Police on Monday released security video of a woman seen entering a viewing room at Sunset Memorial Gardens & Funeral Home, reaching into an open casket and fumbling to remove something from the female corpse.
The suspect drove off in a car. The theft was discovered Saturday.
Online Ector County jail records didn't yet list custody or attorney information for Homfeld.

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DES MOINES, Iowa (AP) -- A Des Moines school district spokesman has confirmed that ninth-grade girls hired a male stripper to perform at their school's synchronized swimming club's annual banquet.
District spokesman Phil Roeder (RAY'-dur) told The Des Moines Register on Wednesday that the Roosevelt High School principal will decide whether the girls violated school policies and punishment is merited.
A father of one of the team members says the girls employed the stripper as a joke, and that the stripper didn't totally disrobe at Friday evening's event at the Des Moines Social Club.
Roeder says a club employee asked the stripper to leave, deeming the appearance inappropriate for the students.
The Sharks synchronized swimming club is run and funded by students in grades nine through 12.

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VIENNA (AP) - Red-faced Austrian police are acknowledging that they published a photo of U.S. actor and TV producer Peter Marc Jacobson by mistake in their search for a suspected fraudster.
Police spokesman Roman Hahslinger said Wednesday that they circulated Jacobson's photo after it was provided by a woman who said she was defrauded of 46,000 euros (about $52,000).
He said the suspect apparently used a photo of Jacobson in a false identification document he gave the victim and "must look deceptively similar" to him. She wasn't identified in keeping with Austrian confidentiality rules.
Jacobson is best known as the co-creator of the popular U.S. sitcom "The Nanny." Hahslinger says he hasn't been in contact over the mix-up, adding Austrian police "cannot know every celebrity in the world."

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DULUTH, Minn. (AP) - Authorities say a driver was cited after he was clocked driving 171 mph in northern Minnesota.
The Star Tribune reports Deputy Chief Shawn Padden of the Hermantown Police Department stopped a Chevrolet Camaro that was clocked at 171 mph and later 148 mph north of Duluth.
Padden was working DWI enforcement Friday night on Highway 61 between Duluth and Two Harbors, and he gave chase and caught up to the driver.
The driver, a 36-year-old man, was cited for careless driving. Padden says the man didn't really provide a reason for speeding on the highway.

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SEATTLE (AP) - Stand on any block around lunchtime near Amazon.com's downtown Seattle headquarters and there are two common sights: people walking their dogs and people buying lunch at food trucks.
The scene offers a window into Seattle's infatuations with dogs (and cats), which outnumber children here, and the maturing roaming food truck market.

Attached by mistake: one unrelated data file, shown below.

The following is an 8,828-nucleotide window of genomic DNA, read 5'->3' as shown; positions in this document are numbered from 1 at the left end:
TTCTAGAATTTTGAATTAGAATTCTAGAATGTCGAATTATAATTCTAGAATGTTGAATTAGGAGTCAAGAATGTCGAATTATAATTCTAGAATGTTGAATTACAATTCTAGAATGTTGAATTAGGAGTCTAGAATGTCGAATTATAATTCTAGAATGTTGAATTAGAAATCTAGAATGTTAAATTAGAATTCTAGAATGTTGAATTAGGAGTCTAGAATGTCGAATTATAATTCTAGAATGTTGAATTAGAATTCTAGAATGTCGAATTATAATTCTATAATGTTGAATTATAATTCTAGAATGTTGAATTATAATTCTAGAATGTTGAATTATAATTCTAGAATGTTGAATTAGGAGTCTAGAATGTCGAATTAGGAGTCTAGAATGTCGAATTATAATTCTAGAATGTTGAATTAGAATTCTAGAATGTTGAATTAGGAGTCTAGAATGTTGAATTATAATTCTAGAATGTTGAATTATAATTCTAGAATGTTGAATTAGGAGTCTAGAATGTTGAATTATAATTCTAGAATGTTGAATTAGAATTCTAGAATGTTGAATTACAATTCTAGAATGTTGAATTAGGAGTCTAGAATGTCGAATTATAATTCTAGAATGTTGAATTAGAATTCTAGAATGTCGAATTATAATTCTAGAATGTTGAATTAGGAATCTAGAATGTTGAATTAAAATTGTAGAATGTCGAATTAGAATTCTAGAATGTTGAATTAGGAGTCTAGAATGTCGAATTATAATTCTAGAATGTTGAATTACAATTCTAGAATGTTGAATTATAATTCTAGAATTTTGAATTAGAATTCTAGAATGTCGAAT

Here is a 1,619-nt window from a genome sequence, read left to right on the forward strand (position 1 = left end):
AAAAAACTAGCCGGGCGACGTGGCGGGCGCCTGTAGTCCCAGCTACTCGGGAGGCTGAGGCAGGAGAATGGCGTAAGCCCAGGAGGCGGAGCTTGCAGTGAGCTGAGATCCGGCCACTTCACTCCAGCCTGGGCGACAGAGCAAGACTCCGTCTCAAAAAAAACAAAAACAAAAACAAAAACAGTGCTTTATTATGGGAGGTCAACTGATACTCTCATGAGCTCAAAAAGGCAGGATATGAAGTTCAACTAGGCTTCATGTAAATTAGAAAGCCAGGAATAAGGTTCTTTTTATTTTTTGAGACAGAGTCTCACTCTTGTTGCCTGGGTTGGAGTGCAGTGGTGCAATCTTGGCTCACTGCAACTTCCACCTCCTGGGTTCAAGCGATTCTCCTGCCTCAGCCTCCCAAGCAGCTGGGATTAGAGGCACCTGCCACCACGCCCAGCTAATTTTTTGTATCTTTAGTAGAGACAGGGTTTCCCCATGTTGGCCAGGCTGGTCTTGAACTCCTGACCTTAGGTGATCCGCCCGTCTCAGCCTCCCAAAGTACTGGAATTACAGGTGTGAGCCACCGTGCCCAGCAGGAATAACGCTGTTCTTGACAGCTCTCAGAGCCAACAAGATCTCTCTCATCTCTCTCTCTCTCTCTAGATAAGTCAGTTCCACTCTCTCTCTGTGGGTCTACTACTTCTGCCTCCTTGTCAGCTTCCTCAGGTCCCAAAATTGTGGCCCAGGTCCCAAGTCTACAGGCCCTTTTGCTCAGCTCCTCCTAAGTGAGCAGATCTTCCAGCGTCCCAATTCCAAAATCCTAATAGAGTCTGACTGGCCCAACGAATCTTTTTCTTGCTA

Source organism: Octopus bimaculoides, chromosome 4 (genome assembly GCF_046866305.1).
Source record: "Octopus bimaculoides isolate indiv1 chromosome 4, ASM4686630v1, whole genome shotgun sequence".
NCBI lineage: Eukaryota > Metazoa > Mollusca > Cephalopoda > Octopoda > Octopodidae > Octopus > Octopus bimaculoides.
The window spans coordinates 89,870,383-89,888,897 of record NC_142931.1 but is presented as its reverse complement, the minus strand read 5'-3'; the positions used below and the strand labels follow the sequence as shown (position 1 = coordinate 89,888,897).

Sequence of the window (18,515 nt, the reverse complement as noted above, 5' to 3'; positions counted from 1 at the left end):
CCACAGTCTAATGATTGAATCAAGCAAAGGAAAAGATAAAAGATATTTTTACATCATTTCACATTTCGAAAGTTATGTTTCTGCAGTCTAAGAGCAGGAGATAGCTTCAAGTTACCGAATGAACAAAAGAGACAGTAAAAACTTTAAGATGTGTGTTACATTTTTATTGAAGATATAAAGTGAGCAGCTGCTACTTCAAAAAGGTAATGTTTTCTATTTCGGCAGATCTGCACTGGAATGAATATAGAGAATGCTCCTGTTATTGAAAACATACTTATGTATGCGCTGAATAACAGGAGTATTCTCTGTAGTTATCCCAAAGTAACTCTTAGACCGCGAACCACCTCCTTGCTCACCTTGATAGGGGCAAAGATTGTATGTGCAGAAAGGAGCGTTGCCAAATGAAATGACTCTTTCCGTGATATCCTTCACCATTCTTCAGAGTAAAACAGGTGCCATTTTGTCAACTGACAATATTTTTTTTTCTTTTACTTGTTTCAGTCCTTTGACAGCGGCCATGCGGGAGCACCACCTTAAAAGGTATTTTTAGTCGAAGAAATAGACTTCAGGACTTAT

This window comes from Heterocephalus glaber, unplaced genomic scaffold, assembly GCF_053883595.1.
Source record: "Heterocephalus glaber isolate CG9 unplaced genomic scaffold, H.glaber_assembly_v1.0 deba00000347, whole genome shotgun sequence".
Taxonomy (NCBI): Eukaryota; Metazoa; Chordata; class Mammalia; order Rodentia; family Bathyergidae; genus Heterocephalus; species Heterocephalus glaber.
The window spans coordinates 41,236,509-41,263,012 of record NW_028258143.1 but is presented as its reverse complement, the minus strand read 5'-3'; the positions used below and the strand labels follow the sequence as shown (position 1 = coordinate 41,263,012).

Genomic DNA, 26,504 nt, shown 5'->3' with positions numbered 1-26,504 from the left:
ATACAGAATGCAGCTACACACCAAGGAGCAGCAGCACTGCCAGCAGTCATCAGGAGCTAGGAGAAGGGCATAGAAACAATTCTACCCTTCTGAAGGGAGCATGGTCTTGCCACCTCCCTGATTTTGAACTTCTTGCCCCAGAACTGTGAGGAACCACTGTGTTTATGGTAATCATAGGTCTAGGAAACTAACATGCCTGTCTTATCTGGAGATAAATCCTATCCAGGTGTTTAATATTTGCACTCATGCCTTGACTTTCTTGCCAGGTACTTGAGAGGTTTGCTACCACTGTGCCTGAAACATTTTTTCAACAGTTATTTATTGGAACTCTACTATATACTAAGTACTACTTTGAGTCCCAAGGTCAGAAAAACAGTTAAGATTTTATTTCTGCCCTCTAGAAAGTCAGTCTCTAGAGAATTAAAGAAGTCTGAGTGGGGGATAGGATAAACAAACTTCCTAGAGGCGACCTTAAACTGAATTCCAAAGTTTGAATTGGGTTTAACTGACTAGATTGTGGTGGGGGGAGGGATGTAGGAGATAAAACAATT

Now, one truck is combining both by catering to humankind's best friend.
"It kind of seems natural that now that we've conquered the people food truck market that we bring that to our faithful furry friends," Janelle Harding said.
Harding is a customer of The Seattle Barkery, a food truck that serves dogs and their owners in Seattle-area dog parks, office building parking lots, farmer's markets and private events. It rolled into operation 10 months ago.
"I think there is definitely a market for more things like that . where human and canine activities are combined. You don't want to always leave them at home or leave them in the car," said Dawn Ford, who owns and operates the truck with her husband, Ben.
By Dawn Ford's count, their truck is one of just a handful in the country that caters to canines. The concept is new and rare enough that dogless people occasional misunderstand and purchase a treat.
"They end up ordering something, and they seem weirded out by it," Ford said.
Popular offerings include air-fried chicken feet and duck neck, cupcakes with bacon rebranded "pupcakes," mini cheesy doughnuts, pumpkin pretzels and peanut butter-banana cookies.
"Peanut butter is like a must," Harding said after buying treats for her pug, Stella.
Ford worked at one of Seattle's dog-friendly bars, then became a dog walker and began cooking her own treats for customers following a rash of product recalls.
"All of our treats are soft," she said. "All of our treats aren't filled with ingredients you can't pronounce."
Giving dogs homemade treats rather than processed ones is deeply important to Ford.
"What we feed our animals reflects their health," Ford said. "Animals' lives are short. If we can feed them good quality products . why wouldn't you?"

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DEERFIELD BEACH, Fla. (AP) -- Firefighters have rescued a kitten that was trapped inside the wall of a South Florida home, bringing an end to a family's confusion about where a certain meowing sound was coming from.
Broward County Sheriff's Office Fire Rescue spokesman Mike Jachles says several firefighters on Monday safely removed the small gray kitten after cutting a hole through the wall in the Deerfield Beach family's living room. The kitten didn't appear to be injured.
It's unclear how the feline became trapped. Jachles says a neighborhood cat must have had a litter in the home's attic, with the kitten then somehow falling down into the wall.
The Miami Herald reports that the family adopted the kitten and named it Hugo, after one of the firefighter's who rescued it, Hugo de Almeida.

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PORTLAND, Maine (AP) -- Maine police are on the lookout for a prickly piece of art.
Officials said Tuesday that a porcupine sculpture was recently stolen from the grounds of the Portland International Jetport. It's one of 10 individual animal sculptures that are part of a work called Glimpse by artist Wendy Klemperer.
The metal animals are the first thing travelers see when arriving at the airport.
Animals include a deer and wolf. The porcupine that was stolen is nearly 3 feet long and is made from steel and repurposed nails.
A police report has been filed but the sculpture has not been recovered. Police are asking anyone with information about the missing sculpture to contact them.